By: Tina Li
Do you aspire to be a budding novelist?
If so, consider partaking in NaNoWriMo next November.
NaNoWriMo, known as National Novel Writing Month, is an annual, free creative writing project that was founded by Chris Baty, which came to life in July 1999 (it was moved to November afterwards) in San Francisco. 21 people took part in the project at the time.
The objective of NaNoWriMo is to write a new 50 thousand word novel (approximately 175 pages) during the course of one month. That’s the equivalent to writing roughly 1700 words per day; participants may exceed the word count since the 50 thousand word requirement is merely a breaking point. You decide how you would like to write out the text (I typed), and you can update your total word count online as many times as you want. The novel can be of any genre, any language, and pretty much any format (including fanfiction—thus, if you didn’t like the way Twilight was resolved, feel free to pen an alternate ending.)
To clarify, no, you cannot repeat one word 50 thousand times and call it a novel (this is where the verification part kicks in), nor should you write the novel three months in advance (that kind of defeats the whole purpose, really).
If you find that you have completed a 50 thousand word novel at a month’s end, you can submit your novel to the website (for verification purposes), and be officially declared a winner. If you have a manuscript, meaning that you handwrote your novel, there is a different way of submitting it (it is further elaborated on the website). There is no monetary prize to be won, but you do get quite a bit of self-satisfaction, and, of course, a neat certificate.
In 2008, 119,000 people were in the pursuit to complete a novel. In 2009, NaNoWriMo attracted nearly 170,000 participants and thirty thousand were declared as official winners. In total, the word count of all the participants exceeded 2.4 billion.
NaNoWriMo allows participants to stretch the limits of their imagination and feel the real-world pressure of having a deadline. NaNoWriMo provided me with a great opportunity to write everything I’ve always wanted to write, but had no reason to.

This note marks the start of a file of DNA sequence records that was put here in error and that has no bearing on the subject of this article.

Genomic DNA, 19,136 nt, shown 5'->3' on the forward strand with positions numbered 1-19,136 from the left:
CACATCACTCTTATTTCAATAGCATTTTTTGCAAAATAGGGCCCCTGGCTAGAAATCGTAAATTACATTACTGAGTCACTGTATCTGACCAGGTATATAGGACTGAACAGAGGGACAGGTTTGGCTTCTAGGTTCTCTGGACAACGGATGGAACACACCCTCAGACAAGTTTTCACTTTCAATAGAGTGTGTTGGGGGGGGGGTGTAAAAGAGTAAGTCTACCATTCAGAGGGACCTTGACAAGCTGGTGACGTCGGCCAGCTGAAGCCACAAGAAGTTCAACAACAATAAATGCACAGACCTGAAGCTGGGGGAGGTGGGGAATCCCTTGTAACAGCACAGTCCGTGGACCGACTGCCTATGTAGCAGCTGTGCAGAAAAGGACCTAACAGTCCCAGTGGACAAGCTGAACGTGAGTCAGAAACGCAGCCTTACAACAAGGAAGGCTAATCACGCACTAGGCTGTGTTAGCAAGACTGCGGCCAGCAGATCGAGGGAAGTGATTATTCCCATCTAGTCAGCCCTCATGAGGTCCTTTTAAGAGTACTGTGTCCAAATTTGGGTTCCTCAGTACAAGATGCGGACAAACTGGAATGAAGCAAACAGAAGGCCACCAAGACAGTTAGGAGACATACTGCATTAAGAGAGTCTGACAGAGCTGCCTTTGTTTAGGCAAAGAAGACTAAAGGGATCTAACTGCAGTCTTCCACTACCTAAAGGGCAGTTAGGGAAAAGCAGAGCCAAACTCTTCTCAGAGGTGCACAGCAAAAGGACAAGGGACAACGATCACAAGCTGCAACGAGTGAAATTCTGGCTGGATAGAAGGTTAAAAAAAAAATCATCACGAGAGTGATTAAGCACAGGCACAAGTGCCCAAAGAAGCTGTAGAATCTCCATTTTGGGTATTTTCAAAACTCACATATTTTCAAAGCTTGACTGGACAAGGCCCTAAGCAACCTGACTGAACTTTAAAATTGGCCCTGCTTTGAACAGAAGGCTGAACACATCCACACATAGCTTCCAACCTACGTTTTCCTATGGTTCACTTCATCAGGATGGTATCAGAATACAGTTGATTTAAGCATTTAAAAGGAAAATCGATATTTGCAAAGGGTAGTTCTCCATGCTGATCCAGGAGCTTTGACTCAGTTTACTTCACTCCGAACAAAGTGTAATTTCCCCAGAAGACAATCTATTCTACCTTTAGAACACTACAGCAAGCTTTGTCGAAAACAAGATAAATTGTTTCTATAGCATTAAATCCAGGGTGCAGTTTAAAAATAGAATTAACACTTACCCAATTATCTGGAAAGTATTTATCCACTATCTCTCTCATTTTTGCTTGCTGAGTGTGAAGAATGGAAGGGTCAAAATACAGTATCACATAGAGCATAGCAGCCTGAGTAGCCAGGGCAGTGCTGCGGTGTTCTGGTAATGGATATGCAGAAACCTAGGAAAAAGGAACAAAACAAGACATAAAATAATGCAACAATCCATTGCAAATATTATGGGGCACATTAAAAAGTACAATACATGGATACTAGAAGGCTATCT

This being my first year participating, I struggled with developing a plot for my novel. I didn’t know what to write about and even if I did, I thought, how the hell would I be able to write 50 thousand words without sounding overtly repetitive.? And so, I was thrust into no man’s land, unaware of my surroundings.
On the website, you can personalize your profile and share excerpts of your novel and tidbits of information with other users. When your word count exceeds 50 thousand, your user name will be associated with a halo badge, symbolizing that you have reached the finish line.
The great thing about NaNoWriMo is that you’re not alone. There are over 500 recognized NaNoWriMo regions across the globe (which you can affiliate yourself with when you register) and nearly 600 municipal liaisons. Municipal liaisons are volunteers who overlook their respective region, organize write-ins and meet-ups, and answer questions. Beyond this, you can provide input about your novel and opinions in forums. Each region has its own forum. Forums vary from pertaining to different novel genres to forums for different age groups to everything else, even stuff that’s not related to books. Teens can chill and talk about life besides NaNoWriMo. Not only do forums and communities make users feel connected to one another, but you can also converse with your peers about how NaNoWriMo is lambasting your social life. For these reasons, the number of participants in this program is increasing every year.
There’s a great support system as well: NaNoWriMo organizers send out newsletters and updates through weekly emails. The contents of these emails range from canvassing for donations (which go toward The Office of Letters and Light, the coordinator of this project) to pep talks that are geared towards those who are feeling fainéant. One email was even written by a New York Times bestselling author, Holly Black, who penned The Spiderwick Chronicles. In the email, a piece of advice that she had to offer was:
“Write for your reader self, not your writer self. …Write [as if] you were the [one reading the book].”
From the get-go, though I personally never intended to quit (I wanted to see this through until the very end), I found renewed motivation from users who had more experience with the program nonetheless.
Of course, NaNoWriMo may not interest for everyone. Some will simply be too busy to complete the daunting task of writing a novel. But for those who are willing to spare an hour or two a day, and are looking for a challenge, it is worthwhile to check it out.
And although there are a limited number of winners, every participant knows that the true reward is the experience of stimulating our creative minds.